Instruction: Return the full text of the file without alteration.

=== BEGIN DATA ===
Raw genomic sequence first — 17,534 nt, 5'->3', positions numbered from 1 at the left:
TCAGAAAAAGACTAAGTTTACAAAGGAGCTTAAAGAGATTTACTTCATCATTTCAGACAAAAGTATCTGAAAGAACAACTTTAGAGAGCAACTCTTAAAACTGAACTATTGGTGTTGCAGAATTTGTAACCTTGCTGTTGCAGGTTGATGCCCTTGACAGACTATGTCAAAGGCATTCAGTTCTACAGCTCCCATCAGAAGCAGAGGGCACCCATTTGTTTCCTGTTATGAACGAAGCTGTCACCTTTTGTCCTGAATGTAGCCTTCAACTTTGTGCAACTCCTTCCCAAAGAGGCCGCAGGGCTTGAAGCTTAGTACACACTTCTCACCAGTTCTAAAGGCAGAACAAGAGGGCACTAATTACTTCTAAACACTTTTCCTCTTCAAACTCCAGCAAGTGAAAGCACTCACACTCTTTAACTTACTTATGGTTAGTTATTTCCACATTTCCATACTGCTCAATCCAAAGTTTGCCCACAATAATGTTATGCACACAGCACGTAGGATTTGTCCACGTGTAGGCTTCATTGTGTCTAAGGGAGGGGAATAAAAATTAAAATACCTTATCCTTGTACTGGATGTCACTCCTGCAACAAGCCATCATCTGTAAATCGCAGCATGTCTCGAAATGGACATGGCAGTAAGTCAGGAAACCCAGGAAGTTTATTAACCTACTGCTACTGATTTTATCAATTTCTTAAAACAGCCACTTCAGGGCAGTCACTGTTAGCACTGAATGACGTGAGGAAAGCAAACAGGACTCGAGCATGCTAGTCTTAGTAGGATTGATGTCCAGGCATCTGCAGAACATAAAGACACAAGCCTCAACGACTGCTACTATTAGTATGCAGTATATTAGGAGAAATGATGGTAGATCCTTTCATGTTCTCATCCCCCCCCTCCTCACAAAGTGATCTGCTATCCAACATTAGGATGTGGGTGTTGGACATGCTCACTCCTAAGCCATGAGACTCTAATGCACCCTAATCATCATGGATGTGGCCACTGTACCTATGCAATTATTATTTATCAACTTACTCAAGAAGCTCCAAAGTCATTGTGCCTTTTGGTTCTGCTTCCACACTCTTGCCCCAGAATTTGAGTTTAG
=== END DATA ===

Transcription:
Raw genomic sequence first — 17,534 nt, 5'->3', positions numbered from 1 at the left:
TCAGAAAAAGACTAAGTTTACAAAGGAGCTTAAAGAGATTTACTTCATCATTTCAGACAAAAGTATCTGAAAGAACAACTTTAGAGAGCAACTCTTAAAACTGAACTATTGGTGTTGCAGAATTTGTAACCTTGCTGTTGCAGGTTGATGCCCTTGACAGACTATGTCAAAGGCATTCAGTTCTACAGCTCCCATCAGAAGCAGAGGGCACCCATTTGTTTCCTGTTATGAACGAAGCTGTCACCTTTTGTCCTGAATGTAGCCTTCAACTTTGTGCAACTCCTTCCCAAAGAGGCCGCAGGGCTTGAAGCTTAGTACACACTTCTCACCAGTTCTAAAGGCAGAACAAGAGGGCACTAATTACTTCTAAACACTTTTCCTCTTCAAACTCCAGCAAGTGAAAGCACTCACACTCTTTAACTTACTTATGGTTAGTTATTTCCACATTTCCATACTGCTCAATCCAAAGTTTGCCCACAATAATGTTATGCACACAGCACGTAGGATTTGTCCACGTGTAGGCTTCATTGTGTCTAAGGGAGGGGAATAAAAATTAAAATACCTTATCCTTGTACTGGATGTCACTCCTGCAACAAGCCATCATCTGTAAATCGCAGCATGTCTCGAAATGGACATGGCAGTAAGTCAGGAAACCCAGGAAGTTTATTAACCTACTGCTACTGATTTTATCAATTTCTTAAAACAGCCACTTCAGGGCAGTCACTGTTAGCACTGAATGACGTGAGGAAAGCAAACAGGACTCGAGCATGCTAGTCTTAGTAGGATTGATGTCCAGGCATCTGCAGAACATAAAGACACAAGCCTCAACGACTGCTACTATTAGTATGCAGTATATTAGGAGAAATGATGGTAGATCCTTTCATGTTCTCATCCCCCCCCTCCTCACAAAGTGATCTGCTATCCAACATTAGGATGTGGGTGTTGGACATGCTCACTCCTAAGCCATGAGACTCTAATGCACCCTAATCATCATGGATGTGGCCACTGTACCTATGCAATTATTATTTATCAACTTACTCAAGAAGCTCCAAAGTCATTGTGCCTTTTGGTTCTGCTTCCACACTCTTGCCCCAGAATTTGAGTTTAG